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Finding the Perfect Parking Space

Worth Magazine, April-May 2014

By Michael Kosnitzky, Boies, Schiller & Flexner LLP

USING LIKE-KIND EXCHANGES CAN SAVE REAL ESTATE INVESTORS MILLIONS IN TAXES, BUT MOST PEOPLE DON’T KNOW ALL THE CREATIVE WAYS THEY CAN BE USED. 

I recently wrote here about the use of UPREITs, a form of real estate partnership combined with a real estate investment trust, to create liquidity for high net worth real estate investors while al­lowing them to defer taxable gains on highly leveraged and appreciated real property. Another tax deferral strategy that’s growing in popular­ity again because of higher tax rates is the use of 1031 exchanges. Named after the Internal Revenue Code section authorizing these transactions, they are also known as “like-kind” exchanges.

Like-kind exchanges per­mit one party to swap prop­erty for similar property without immediately incurring federal tax. Since virtually all types of real property are considered similar, one may exchange, for example, undeveloped land for a shop­ping center. A seasoned real estate investor might have acquired agricultural land for $1 million and later had the property rezoned for com­mercial use, raising its value to $3 million. That investor could then exchange this land for a shopping center worth $3 million that pays net rents of $300,000 per year; federal income tax on the $2 mil­lion gain would be deferred until the sale of the shopping center. If the shopping center were worth more than $3 million, the investor would need to pay its owner the difference in cash or other property. If the shopping cen­ter were worth less than $3 million, then its owner would need to pay the investor the difference. This additional amount, known as “boot”—as in getting something “to boot”—would be taxable.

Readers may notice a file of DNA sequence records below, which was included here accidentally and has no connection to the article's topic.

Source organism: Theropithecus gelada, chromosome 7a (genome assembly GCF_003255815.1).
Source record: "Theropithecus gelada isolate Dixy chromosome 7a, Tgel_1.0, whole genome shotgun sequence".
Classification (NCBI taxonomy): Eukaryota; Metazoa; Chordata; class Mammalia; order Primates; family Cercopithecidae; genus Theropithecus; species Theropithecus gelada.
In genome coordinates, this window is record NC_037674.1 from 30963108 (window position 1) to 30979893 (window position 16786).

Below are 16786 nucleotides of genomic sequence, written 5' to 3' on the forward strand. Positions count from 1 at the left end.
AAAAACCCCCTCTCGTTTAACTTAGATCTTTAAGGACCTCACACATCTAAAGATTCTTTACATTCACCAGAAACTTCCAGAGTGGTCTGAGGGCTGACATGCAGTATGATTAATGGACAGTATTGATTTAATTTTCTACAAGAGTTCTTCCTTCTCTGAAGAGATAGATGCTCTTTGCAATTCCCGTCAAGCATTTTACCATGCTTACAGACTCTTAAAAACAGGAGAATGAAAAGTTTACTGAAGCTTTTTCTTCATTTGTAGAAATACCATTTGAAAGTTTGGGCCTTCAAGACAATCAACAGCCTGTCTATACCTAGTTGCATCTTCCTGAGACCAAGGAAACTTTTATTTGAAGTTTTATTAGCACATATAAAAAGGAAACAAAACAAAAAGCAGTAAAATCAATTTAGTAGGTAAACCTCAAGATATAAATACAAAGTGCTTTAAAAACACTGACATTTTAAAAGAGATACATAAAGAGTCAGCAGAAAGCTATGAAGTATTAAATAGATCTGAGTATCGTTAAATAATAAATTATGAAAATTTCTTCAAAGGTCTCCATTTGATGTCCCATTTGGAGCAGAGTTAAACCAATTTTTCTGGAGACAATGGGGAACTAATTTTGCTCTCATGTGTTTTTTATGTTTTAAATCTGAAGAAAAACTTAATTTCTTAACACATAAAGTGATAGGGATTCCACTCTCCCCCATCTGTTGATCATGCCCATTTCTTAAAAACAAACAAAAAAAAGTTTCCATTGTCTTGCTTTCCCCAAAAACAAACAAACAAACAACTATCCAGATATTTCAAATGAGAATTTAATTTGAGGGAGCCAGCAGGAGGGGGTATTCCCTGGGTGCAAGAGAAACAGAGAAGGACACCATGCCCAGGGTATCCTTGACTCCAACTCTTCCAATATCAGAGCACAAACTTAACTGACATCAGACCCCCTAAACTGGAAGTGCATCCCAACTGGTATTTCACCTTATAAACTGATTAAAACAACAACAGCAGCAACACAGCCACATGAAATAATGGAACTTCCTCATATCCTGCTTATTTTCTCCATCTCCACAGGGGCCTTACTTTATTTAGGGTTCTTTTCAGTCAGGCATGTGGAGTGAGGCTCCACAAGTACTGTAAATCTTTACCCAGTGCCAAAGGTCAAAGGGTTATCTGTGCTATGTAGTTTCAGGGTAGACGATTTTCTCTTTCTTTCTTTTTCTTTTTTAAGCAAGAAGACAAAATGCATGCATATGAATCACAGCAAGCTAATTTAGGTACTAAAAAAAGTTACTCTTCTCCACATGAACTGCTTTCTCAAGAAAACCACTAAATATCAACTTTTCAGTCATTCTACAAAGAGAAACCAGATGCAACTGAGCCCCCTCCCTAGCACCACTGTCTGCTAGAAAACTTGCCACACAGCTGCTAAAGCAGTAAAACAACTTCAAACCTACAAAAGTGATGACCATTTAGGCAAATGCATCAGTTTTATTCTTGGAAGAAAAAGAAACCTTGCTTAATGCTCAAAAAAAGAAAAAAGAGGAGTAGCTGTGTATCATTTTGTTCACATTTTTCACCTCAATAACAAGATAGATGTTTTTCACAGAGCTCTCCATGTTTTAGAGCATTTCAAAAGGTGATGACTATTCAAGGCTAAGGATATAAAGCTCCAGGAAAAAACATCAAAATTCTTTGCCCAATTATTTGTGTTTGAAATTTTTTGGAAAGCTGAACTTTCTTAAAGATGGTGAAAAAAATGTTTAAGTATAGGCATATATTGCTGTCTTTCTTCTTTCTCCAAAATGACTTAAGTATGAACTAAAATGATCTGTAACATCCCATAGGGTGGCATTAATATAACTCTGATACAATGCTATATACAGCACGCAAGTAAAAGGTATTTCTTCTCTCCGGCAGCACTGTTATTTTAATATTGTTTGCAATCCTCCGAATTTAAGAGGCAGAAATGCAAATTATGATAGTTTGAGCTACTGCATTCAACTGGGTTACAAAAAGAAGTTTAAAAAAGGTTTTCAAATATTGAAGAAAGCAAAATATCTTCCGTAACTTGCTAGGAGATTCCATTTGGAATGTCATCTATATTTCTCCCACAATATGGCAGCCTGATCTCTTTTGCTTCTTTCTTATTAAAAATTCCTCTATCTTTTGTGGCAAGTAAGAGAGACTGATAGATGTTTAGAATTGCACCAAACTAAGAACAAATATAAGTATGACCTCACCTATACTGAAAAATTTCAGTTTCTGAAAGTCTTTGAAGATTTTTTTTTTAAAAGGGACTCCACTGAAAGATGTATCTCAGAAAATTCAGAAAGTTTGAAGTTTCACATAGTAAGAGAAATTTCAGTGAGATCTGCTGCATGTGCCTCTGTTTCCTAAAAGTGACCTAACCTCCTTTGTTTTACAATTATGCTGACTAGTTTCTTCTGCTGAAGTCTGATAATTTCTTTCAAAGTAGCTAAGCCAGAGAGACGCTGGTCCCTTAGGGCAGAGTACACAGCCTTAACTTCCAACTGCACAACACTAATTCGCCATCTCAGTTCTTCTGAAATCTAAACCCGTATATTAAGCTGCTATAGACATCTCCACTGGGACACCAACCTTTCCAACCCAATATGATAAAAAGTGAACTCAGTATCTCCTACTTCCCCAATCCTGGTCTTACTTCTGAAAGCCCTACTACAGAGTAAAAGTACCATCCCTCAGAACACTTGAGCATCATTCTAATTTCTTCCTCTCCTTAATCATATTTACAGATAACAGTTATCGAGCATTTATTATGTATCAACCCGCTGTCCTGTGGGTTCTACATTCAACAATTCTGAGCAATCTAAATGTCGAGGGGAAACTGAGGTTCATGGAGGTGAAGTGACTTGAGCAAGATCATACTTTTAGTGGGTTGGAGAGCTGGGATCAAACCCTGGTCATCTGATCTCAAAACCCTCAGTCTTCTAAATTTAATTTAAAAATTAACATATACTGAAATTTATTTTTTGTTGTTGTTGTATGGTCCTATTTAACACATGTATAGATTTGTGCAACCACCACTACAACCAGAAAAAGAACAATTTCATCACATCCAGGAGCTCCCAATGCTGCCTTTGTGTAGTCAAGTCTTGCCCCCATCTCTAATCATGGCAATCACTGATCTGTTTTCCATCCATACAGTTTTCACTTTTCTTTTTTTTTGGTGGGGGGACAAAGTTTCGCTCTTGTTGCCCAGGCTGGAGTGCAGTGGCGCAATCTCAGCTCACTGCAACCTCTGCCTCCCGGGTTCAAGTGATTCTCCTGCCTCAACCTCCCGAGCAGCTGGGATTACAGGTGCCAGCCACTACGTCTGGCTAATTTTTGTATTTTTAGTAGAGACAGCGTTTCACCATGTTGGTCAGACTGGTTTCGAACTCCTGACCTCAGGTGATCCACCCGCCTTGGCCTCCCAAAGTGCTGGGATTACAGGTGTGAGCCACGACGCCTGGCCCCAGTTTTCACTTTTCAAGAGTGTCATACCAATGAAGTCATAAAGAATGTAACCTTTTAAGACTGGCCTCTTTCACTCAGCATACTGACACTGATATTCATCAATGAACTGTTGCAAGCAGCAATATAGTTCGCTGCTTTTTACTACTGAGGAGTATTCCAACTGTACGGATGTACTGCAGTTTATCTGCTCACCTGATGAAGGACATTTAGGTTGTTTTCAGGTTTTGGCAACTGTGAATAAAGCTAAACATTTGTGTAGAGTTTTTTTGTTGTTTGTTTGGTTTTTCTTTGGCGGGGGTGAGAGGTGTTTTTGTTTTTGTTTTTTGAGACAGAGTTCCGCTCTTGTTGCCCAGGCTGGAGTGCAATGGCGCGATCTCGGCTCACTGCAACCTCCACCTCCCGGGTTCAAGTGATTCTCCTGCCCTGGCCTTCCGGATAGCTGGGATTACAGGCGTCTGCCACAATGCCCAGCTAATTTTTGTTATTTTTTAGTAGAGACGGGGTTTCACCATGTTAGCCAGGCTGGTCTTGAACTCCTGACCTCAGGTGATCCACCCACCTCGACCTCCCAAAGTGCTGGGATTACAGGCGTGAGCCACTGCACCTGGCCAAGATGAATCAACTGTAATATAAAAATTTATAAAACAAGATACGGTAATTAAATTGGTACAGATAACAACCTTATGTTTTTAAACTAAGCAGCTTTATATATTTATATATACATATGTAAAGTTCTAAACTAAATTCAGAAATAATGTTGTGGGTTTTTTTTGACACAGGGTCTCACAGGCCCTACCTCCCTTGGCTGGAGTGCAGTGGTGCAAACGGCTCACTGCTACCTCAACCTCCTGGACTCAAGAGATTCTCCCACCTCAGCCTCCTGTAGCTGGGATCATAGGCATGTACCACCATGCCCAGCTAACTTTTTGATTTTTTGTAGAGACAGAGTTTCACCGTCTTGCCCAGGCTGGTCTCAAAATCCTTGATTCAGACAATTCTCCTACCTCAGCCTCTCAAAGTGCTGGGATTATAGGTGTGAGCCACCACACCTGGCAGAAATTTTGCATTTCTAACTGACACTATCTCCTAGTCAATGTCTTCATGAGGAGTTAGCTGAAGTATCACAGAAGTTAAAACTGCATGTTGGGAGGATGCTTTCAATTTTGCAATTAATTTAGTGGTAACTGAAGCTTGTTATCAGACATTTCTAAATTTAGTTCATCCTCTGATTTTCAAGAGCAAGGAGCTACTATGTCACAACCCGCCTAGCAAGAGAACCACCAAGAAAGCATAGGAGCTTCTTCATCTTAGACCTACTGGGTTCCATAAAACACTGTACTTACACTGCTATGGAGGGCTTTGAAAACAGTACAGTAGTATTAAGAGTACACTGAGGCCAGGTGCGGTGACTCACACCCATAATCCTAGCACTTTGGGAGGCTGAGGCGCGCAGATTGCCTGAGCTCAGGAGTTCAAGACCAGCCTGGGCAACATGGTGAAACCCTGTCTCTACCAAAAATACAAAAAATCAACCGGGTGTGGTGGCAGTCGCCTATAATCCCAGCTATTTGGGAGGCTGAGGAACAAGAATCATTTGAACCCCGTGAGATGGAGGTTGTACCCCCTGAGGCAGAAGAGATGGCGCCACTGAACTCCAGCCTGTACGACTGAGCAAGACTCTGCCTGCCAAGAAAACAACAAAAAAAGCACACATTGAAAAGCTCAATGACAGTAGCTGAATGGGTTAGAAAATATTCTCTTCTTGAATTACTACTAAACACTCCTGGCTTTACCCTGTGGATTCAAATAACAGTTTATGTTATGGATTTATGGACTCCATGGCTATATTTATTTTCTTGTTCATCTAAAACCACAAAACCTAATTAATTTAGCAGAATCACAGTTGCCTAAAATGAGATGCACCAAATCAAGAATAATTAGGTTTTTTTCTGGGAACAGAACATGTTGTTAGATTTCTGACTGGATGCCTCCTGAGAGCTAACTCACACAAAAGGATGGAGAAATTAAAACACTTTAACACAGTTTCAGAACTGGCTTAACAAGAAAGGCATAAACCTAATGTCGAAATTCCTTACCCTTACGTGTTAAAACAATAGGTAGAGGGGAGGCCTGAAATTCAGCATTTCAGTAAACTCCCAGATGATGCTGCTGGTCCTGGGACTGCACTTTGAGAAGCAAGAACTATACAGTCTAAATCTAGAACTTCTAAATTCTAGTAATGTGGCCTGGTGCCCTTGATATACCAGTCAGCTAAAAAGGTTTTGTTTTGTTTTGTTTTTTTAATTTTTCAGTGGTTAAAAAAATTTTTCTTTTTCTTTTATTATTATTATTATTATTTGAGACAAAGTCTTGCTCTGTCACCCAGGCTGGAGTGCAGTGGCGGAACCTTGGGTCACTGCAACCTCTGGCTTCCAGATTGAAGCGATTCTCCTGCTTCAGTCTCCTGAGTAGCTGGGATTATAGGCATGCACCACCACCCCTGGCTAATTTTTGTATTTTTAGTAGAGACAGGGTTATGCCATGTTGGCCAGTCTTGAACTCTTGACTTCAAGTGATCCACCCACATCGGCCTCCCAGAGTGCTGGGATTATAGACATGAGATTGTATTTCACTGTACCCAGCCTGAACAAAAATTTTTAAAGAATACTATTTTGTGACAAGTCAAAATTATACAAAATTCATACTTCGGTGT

It’s not easy to find two people who miraculously wish to exchange property. So strategies have been devel­oped that permit like-kind ex­changes by using four parties. In this situation, our investor sells his undeveloped land to a third party. The buyer pays the $3 million price to a third party trustee, called a “qualified intermediary,” who then uses those proceeds to buy the shopping center. The trustee then directs the shop­ping center owner to transfer it to the investor.

As long as the replace­ment property is identified and acquired within certain IRS-mandated deadlines, the real estate investor will not recognize the $2 million gain from the sale of the unde­veloped land. Instead, he is treated as if he had traded his undeveloped land directly for the shopping center.

What I just described is the typical scenario: The investor wishes to sell some property and acquire like-kind property. But what if circumstances require that the replacement property be acquired before the closing of the investor’s property? What if the prop­erty that the investor wishes to acquire needs to first be improved or constructed?

The IRS has rules that may cover some reverse ex­changes like these, which are often referred to as “parking” transactions and improve­ment or construction ex­changes. Parking transactions come in particularly handy in a hot market like today’s; with many competing buy­ers, sellers have no incentive to give buyers mere options to buy or to accept delayed closings. In these transactions our investor may acquire the shopping center first and then “park” the title to it with an intermediary called an “ex­change accommodation title­holder” until a buyer is found for his undeveloped land.

When taxpayers are faced with having to pay almost 24 percent of their gain to the IRS—and potentially far more when you consider city and state taxes—like-kind ex­changes offer terrific tax sav­ings opportunities. Serious real estate investors should consider ways to structure their transactions in a tax-deferred format.

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